MANAGUA (Reuters) - Nicaragua’s government said on Monday that the economic damages from protests against President Daniel Ortega between April and July amounted to almost $1.0 billion and that some 120,000 jobs were lost during the period.
The transportation sector faced losses of $525 million, the tourism industry lost $231 million the public sector $205 million(159.37 million pounds), for a total of $961 million, Nicaragua’s Foreign Ministry said in a statement.
“The people of Nicaragua were subjected to an attempted coup by political groups disguised as non-governmental organizations, associated with organised crime and financed from abroad,” the statement said.
Nicaragua has been roiled by unrest since demonstrations began against planned welfare cuts by Ortega’s government in April, which then spiralled into a wider protest against him.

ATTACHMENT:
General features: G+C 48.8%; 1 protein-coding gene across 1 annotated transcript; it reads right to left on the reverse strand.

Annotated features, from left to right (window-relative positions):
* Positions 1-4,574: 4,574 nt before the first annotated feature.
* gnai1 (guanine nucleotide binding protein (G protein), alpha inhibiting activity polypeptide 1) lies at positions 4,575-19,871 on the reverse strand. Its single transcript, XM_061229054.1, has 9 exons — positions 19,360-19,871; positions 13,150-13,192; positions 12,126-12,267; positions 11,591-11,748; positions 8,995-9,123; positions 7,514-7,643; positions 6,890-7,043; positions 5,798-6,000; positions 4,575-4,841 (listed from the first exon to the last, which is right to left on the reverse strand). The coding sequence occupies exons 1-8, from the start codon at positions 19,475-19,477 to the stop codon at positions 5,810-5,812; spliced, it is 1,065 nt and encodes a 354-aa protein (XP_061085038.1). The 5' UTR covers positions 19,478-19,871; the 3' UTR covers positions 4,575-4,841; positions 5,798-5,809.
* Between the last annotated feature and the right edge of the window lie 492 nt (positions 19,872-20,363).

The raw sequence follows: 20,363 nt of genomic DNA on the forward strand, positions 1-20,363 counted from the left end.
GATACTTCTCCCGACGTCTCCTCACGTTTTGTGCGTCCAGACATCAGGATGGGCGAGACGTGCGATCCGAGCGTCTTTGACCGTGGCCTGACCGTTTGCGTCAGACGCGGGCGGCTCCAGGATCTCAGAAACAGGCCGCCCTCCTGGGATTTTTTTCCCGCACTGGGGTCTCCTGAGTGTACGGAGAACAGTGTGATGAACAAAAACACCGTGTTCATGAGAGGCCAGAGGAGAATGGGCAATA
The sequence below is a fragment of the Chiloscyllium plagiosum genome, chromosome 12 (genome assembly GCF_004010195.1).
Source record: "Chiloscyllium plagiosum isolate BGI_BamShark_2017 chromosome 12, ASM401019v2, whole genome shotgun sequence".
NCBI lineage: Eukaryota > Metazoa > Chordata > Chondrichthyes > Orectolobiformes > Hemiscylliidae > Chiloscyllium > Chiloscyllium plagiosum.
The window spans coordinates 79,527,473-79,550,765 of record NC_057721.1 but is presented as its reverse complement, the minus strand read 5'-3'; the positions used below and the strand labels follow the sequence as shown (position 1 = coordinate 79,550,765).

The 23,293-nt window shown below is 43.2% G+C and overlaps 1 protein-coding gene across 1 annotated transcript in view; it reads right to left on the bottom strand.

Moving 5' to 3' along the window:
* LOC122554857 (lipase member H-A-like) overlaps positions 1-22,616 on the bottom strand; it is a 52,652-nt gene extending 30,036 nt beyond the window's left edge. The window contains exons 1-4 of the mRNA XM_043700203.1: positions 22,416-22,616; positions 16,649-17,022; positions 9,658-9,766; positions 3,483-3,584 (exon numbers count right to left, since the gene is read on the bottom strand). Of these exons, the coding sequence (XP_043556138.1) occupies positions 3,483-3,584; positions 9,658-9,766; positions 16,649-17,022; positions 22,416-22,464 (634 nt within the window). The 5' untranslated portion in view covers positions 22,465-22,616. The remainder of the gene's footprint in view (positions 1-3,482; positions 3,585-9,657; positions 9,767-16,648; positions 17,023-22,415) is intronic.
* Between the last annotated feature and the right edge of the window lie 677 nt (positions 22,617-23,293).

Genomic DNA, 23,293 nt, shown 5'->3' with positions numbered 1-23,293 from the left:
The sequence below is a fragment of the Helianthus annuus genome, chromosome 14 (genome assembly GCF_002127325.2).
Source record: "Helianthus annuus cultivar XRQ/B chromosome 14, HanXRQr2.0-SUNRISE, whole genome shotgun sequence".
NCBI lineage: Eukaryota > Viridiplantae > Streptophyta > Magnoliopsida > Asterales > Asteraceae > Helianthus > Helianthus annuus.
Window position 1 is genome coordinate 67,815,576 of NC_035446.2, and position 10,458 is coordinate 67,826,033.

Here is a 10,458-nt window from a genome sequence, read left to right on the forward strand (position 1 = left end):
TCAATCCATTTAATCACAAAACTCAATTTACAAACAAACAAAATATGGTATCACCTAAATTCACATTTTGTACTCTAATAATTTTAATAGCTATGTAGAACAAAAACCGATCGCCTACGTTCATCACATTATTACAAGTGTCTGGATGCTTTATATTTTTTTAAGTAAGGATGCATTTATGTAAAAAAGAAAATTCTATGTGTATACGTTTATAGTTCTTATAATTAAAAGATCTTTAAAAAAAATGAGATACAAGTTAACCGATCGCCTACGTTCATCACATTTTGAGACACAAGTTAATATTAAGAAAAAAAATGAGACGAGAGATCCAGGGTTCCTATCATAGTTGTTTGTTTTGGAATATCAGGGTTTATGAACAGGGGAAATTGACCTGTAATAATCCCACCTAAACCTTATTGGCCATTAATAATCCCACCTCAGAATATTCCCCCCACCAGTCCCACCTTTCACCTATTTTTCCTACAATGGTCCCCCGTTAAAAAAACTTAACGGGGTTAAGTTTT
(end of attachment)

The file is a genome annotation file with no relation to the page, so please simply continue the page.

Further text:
The crackdown on protesters has sparked widespread international condemnation. Ortega’s supporters said the protests have been orchestrated by his opponents to remove the former Marxist guerrilla from power.
Local human rights groups said more than 300 people have been killed in the protests. Ortega’s government disputes those figures and said around 200 people have died.
Nicaragua’s gross domestic product is forecast to contract 4 percent in 2018, in part due to the protests, according to estimates from the International Monetary Fund.
Human rights organisation Amnesty International has said it documented at least six “possible extrajudicial executions” in Nicaragua during a government crackdown on the protests.
The Inter-American Commission on Human Rights’ latest findings indicate that 325 people have been killed during the protests, including 21 police officers.
Writing by Anthony Esposito; Editing by Lisa Shumaker